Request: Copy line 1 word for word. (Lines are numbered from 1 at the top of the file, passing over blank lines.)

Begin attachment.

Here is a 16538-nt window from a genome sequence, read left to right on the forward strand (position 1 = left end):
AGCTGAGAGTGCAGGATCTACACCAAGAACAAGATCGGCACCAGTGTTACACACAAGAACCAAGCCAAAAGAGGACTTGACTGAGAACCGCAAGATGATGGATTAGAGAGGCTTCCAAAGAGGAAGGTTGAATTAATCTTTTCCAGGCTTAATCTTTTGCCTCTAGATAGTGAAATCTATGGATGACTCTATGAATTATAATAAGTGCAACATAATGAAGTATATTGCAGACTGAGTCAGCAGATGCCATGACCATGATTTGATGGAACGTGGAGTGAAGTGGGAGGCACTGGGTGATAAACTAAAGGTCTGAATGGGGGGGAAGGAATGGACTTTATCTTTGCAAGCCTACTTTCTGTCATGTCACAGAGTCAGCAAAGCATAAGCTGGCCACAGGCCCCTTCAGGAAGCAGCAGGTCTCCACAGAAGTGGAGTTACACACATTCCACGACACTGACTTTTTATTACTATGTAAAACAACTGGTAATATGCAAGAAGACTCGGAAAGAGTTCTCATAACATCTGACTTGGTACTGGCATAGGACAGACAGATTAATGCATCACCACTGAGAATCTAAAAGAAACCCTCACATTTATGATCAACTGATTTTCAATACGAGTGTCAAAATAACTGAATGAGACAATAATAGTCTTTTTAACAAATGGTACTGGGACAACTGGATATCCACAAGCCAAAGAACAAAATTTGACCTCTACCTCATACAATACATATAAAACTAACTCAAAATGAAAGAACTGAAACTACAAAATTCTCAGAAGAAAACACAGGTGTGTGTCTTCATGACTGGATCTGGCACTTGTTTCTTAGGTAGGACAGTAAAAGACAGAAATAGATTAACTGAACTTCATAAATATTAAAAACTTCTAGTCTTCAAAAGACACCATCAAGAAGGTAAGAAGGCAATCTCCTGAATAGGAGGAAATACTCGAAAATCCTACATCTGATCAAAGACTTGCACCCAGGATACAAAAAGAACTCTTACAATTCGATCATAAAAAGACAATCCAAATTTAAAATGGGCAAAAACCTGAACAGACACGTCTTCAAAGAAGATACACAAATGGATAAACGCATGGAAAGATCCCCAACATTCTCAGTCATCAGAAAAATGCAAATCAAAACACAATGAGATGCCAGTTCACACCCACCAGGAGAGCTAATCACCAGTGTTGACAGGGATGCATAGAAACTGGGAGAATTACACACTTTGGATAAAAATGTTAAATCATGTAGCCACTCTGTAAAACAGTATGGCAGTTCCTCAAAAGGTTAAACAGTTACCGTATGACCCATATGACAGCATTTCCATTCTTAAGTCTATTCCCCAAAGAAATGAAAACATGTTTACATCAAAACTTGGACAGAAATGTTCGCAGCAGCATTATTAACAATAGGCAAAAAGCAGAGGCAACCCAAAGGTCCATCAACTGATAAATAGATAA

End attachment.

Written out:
Here is a 16538-nt window from a genome sequence, read left to right on the forward strand (position 1 = left end):